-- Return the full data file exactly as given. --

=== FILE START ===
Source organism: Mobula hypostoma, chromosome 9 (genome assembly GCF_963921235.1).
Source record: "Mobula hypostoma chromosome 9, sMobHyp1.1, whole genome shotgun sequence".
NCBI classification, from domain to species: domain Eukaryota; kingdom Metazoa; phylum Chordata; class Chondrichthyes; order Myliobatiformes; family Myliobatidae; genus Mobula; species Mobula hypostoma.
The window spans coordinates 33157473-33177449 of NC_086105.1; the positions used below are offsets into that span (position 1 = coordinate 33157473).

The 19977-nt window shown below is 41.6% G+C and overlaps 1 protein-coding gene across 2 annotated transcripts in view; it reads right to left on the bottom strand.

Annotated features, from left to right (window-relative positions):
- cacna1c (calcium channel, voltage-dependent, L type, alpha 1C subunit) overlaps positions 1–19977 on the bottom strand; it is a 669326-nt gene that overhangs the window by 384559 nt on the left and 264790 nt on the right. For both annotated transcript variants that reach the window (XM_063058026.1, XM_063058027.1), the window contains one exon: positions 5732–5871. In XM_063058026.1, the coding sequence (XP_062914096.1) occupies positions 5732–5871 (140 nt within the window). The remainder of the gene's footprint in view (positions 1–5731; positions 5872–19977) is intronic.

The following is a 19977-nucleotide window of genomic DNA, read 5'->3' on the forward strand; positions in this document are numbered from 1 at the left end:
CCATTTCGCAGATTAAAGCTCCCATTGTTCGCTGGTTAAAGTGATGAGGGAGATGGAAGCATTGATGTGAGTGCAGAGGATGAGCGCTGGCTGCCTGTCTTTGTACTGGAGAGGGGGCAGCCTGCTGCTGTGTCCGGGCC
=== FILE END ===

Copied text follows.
Source organism: Mobula hypostoma, chromosome 9 (genome assembly GCF_963921235.1).
Source record: "Mobula hypostoma chromosome 9, sMobHyp1.1, whole genome shotgun sequence".
NCBI classification, from domain to species: domain Eukaryota; kingdom Metazoa; phylum Chordata; class Chondrichthyes; order Myliobatiformes; family Myliobatidae; genus Mobula; species Mobula hypostoma.
The window spans coordinates 33157473-33177449 of NC_086105.1; the positions used below are offsets into that span (position 1 = coordinate 33157473).

The 19977-nt window shown below is 41.6% G+C and overlaps 1 protein-coding gene across 2 annotated transcripts in view; it reads right to left on the bottom strand.

Annotated features, from left to right (window-relative positions):
- cacna1c (calcium channel, voltage-dependent, L type, alpha 1C subunit) overlaps positions 1–19977 on the bottom strand; it is a 669326-nt gene that overhangs the window by 384559 nt on the left and 264790 nt on the right. For both annotated transcript variants that reach the window (XM_063058026.1, XM_063058027.1), the window contains one exon: positions 5732–5871. In XM_063058026.1, the coding sequence (XP_062914096.1) occupies positions 5732–5871 (140 nt within the window). The remainder of the gene's footprint in view (positions 1–5731; positions 5872–19977) is intronic.

The following is a 19977-nucleotide window of genomic DNA, read 5'->3' on the forward strand; positions in this document are numbered from 1 at the left end:
CCATTTCGCAGATTAAAGCTCCCATTGTTCGCTGGTTAAAGTGATGAGGGAGATGGAAGCATTGATGTGAGTGCAGAGGATGAGCGCTGGCTGCCTGTCTTTGTACTGGAGAGGGGGCAGCCTGCTGCTGTGTCCGGGCC